Moreland, J. P.
Kingdom Triangle: Recover the Christian Mind, Renovate the Soul, Restore the Spirit’s Power
Grand Rapids, MI: Zondervan, 2007. Pp. 237. Hardcover. $19.99.
In Kingdrom Triangle, Christian philosopher J. P. Moreland examines three different worldviews: Naturalism, Postmodernism, and Christianity, arguing for the consistency, validity, and truthfulness of the latter. As the subtitle to the book suggests, Moreland’s “Kingdom Trinagle” consists of a (1) recovery of the Christian mind, (2) renovation of the soul, and (3) restoration of the Spirit’s power. If the Church can accomplish these three things then it should be able to greatly impact the world around it, even in the midst of competing worldviews.
In chapter one Moreland begins with a brief story about a missionary in Africa who received a miraculous answer to the prayers of a young girl. He sketches out what the response to this story would be from the three worldviews that he addresses in the book, but notes one thing that all parties would agree on, that is, the drama in the story. He notes a longing for drama that exists within the human condition and goes on to outline various ways in which this plays out, most notably in the pursuit of happiness. Moreland does well to show that with Naturalism’s and Postmodernism’s emphasis on individualistic happiness, they end up resulting in anything but what they so strongly desire.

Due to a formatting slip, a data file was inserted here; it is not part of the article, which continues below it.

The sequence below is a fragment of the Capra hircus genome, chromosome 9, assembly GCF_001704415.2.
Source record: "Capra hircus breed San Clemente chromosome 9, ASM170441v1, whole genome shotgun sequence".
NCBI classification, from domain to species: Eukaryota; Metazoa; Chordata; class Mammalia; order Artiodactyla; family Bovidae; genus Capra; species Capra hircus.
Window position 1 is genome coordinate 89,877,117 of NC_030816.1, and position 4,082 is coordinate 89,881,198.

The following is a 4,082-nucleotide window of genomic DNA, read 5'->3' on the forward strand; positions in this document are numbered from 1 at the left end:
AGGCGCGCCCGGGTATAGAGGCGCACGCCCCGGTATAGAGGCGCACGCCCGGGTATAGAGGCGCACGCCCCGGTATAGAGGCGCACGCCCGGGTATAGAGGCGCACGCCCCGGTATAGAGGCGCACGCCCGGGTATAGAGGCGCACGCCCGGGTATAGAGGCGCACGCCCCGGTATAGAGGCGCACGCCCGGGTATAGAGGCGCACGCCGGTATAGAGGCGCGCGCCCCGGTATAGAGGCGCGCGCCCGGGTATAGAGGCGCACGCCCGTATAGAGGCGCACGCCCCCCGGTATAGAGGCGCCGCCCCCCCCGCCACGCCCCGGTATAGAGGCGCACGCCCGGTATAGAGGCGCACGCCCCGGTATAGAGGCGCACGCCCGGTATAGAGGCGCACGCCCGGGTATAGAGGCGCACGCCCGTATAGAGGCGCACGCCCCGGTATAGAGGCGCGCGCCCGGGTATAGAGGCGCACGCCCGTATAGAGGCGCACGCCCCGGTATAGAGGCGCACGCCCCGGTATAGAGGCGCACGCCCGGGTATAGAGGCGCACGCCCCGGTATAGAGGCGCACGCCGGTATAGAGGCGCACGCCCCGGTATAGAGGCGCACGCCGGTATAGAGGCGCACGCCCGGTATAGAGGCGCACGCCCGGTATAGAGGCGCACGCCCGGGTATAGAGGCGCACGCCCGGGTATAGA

Moreland also gives a preliminary view of what the difference is between a ‘thin world’ and a ‘thick world.’ Basically, a ‘thin world’ is a world in which there are no absolutes, and very little meaning. Naturalism and Postmodernism fit into this category. A ‘thick world’ is the polar opposite; it’s a world in which things have meaning, a world in which we live for a higher purpose. He says that Islam fits into a ‘thick world’ even if it is ultimately a false belief system. He closes the chapter by asking what he calls “five crucial questions”:
What is real?
What are the nature and limits of knowledge?
Who is well off? What is the good life?
Who is a really good person?
How does one become a really good person? [p. 34]